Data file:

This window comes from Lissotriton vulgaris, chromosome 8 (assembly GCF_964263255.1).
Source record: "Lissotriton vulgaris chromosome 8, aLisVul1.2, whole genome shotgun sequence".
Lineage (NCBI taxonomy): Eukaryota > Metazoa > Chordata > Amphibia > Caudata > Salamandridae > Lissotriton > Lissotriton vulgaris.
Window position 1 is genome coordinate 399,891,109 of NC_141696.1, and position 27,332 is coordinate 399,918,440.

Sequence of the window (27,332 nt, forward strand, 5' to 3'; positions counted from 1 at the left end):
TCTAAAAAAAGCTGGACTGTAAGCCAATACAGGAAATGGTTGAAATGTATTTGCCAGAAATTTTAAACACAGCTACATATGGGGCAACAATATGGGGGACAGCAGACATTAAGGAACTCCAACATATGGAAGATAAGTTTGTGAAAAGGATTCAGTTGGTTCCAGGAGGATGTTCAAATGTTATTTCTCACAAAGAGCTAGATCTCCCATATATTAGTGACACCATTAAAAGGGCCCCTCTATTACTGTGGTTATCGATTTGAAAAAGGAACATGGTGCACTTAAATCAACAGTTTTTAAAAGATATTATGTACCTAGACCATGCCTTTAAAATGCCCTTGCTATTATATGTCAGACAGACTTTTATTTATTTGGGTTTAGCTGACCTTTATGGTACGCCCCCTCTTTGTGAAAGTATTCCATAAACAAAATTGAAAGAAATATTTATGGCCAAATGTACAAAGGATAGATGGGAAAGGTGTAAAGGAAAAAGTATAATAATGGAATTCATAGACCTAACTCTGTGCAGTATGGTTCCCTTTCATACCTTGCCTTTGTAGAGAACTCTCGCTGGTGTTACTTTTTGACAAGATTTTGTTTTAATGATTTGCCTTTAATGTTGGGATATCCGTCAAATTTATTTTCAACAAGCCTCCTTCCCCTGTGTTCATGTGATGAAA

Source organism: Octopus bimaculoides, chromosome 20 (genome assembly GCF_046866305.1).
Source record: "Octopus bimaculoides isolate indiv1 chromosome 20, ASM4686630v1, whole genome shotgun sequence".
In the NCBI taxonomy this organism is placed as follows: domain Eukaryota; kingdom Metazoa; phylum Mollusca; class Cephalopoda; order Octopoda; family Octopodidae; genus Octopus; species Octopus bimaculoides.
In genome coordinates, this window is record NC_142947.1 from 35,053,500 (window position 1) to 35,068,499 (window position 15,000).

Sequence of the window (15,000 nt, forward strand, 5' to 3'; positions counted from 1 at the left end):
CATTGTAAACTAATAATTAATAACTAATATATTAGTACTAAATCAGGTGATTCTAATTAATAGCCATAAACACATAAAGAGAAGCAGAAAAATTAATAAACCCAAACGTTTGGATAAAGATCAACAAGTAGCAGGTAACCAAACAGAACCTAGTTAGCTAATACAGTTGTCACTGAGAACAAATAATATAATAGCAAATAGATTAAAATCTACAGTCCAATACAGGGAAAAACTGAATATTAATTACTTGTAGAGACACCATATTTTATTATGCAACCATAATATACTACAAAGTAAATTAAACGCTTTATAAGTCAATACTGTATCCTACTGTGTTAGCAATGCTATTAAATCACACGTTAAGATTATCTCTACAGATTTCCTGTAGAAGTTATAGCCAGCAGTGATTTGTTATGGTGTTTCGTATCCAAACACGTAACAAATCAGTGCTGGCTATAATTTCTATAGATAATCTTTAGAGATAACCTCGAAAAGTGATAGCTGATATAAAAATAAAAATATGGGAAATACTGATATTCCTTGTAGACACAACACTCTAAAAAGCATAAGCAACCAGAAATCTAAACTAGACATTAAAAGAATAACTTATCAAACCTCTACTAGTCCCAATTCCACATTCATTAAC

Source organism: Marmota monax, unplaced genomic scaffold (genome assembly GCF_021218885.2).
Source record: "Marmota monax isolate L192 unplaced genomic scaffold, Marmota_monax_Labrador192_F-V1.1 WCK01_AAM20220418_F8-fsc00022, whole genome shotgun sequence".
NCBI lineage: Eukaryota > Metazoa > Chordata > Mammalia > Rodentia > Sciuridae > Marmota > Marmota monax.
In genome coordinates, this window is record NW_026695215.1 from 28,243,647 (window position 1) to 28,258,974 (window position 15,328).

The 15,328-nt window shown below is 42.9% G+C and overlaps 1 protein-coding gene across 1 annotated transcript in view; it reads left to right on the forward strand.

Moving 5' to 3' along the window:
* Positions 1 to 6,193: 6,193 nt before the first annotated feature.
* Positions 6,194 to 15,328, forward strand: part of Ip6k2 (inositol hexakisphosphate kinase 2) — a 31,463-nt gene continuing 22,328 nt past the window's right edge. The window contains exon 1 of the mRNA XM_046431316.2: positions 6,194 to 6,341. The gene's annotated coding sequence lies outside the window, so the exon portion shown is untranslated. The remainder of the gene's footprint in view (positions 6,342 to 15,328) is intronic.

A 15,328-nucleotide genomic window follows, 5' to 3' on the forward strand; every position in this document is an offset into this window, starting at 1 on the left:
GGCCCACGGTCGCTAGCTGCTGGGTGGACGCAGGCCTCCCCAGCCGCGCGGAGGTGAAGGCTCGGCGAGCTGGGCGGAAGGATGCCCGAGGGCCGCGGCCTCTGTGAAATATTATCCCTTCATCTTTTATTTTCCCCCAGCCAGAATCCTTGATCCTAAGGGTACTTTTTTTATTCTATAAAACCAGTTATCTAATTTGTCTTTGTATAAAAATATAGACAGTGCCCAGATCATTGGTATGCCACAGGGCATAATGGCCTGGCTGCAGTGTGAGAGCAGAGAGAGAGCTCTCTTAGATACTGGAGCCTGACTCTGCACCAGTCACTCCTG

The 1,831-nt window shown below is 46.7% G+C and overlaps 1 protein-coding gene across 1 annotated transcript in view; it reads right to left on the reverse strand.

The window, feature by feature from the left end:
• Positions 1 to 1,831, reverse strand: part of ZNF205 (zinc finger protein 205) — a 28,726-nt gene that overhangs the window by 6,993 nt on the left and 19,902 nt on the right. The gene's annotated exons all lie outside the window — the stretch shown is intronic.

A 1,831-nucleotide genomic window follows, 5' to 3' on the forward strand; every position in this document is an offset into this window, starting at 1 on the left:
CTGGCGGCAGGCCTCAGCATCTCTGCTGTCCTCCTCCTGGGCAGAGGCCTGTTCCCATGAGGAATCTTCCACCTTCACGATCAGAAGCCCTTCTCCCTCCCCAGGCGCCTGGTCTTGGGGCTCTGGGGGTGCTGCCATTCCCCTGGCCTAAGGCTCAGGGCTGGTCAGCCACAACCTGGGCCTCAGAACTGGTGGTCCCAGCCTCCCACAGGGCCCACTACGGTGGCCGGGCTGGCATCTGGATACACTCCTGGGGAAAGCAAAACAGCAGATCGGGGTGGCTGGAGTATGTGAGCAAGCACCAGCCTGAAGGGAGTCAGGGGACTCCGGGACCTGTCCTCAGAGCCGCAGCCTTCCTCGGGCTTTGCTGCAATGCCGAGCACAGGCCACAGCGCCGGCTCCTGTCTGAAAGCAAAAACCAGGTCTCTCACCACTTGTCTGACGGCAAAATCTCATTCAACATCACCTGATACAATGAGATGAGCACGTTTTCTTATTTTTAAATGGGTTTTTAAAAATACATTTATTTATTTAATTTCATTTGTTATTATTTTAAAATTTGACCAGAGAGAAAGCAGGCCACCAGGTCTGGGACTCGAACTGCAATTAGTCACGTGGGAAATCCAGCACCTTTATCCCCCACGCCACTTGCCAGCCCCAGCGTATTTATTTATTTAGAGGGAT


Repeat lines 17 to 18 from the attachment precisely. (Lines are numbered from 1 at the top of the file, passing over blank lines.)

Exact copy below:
The 15,328-nt window shown below is 42.9% G+C and overlaps 1 protein-coding gene across 1 annotated transcript in view; it reads left to right on the forward strand.

Moving 5' to 3' along the window: